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March 20, 2013

Making headlines

A sampling of some recent news stories featuring members of the University community

“It’s like a Kabuki dance that politicians make over these budget issues. People are getting tired of it, and that’s why they don’t have much interest in it.”
—Mark Zupan, dean of the Simon School, told NBC News for a story about why many people don’t seem to care about the federal budget sequester that went into effect March 1

“I cannot overstate how proud we are of our tradition in optics and photonics. We have been a national leader. We have literally been called the center of the world in that area.”
—President Joel Seligman in a WROC-TV report about the announcement that Rochester is being eyed as one of 15 national hubs for manufacturing technology

“After visiting Pakistan this topic became particularly important to us after we started to realize these drones are attacking people we now consider our friends.”
—Heather Layton, a senior lecturer in art at the University, in a Popular Science article about a rhinestone-covered Predator drone replica she helped create for the Home Drone exhibition. The piece is intended to make people think about the consequences of deadly drone strikes—not in far-flung regions of the world, but at home in the United States.

“Although the awareness of sports-related concussions is much higher, we still know very little about the long-term consequences and what happens inside the brain.”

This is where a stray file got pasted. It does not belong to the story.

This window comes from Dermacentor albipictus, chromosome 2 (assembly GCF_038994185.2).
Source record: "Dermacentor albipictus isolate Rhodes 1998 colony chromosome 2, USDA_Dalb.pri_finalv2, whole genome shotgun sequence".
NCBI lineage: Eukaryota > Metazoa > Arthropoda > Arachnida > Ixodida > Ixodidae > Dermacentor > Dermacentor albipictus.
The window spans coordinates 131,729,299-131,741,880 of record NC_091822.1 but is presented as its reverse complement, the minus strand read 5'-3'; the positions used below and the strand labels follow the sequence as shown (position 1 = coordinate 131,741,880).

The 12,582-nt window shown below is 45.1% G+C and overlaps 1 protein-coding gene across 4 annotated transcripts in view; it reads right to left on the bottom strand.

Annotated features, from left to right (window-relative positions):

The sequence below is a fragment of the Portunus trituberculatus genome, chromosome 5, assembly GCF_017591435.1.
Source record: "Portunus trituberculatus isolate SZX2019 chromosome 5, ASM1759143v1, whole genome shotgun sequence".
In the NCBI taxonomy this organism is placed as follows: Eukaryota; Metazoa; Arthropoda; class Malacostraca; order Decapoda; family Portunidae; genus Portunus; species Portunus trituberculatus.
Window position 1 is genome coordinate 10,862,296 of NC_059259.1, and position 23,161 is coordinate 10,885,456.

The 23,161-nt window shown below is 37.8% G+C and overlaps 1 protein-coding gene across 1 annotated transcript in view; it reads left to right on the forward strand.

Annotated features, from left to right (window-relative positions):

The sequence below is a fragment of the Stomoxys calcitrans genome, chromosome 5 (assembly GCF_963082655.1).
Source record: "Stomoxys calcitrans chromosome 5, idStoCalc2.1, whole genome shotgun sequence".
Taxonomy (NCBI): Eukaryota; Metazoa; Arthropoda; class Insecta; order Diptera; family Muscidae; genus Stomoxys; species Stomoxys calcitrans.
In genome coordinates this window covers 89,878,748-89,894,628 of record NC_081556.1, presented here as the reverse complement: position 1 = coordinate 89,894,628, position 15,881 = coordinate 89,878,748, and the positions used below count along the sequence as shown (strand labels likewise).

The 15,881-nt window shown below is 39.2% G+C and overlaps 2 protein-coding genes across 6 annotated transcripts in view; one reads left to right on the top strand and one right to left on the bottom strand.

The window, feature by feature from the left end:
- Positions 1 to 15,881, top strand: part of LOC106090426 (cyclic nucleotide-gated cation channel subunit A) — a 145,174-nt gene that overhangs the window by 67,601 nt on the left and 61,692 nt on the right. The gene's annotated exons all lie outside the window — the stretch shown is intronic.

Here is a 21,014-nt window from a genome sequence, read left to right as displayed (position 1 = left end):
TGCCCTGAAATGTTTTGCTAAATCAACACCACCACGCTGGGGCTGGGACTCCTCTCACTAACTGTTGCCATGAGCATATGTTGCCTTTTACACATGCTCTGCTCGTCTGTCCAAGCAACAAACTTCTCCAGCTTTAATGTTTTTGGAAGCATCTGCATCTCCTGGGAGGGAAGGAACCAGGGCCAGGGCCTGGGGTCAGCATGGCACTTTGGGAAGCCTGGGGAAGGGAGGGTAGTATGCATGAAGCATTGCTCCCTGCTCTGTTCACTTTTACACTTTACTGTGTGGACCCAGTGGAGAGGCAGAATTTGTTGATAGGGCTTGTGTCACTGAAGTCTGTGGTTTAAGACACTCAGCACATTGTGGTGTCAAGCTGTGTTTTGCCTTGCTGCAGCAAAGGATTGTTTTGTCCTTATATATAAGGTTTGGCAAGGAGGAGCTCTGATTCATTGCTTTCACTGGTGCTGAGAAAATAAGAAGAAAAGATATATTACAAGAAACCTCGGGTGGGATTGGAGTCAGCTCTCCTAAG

—Jeffrey Bazarian, associate professor of emergency medicine, told CBS News for a report on football players suffering long-term brain damage

“Our brains are set up to focus on things that are novel or unexpected. When you’re listening to one half of a conversation, every new utterance is a surprise, so you’re forced to constantly predict what’s going to happen next.”
—Lauren Emberson, postdoctoral associate in brain and cognitive sciences says in a New York Times article about why cellular phones rank so high on the list of modern irritants

“We came here originally to study ancient Rome. Now we’re getting live history.”
—Nick Gresens, a lecturer in religion and classics, told the Boston Globe. Gresens went to St. Peter’s Square with a group of students for the announcement of the new pope.

“We are social animals at heart. We typically are empathetic and avoid harming others unless we feel threatened.”
—Rochester doctoral candidate Nicole Legate told German newspaper Der Spiegel. Legate is lead author of a paper that suggests individuals who deliberately ostracize another person are equally distressed by the experience.

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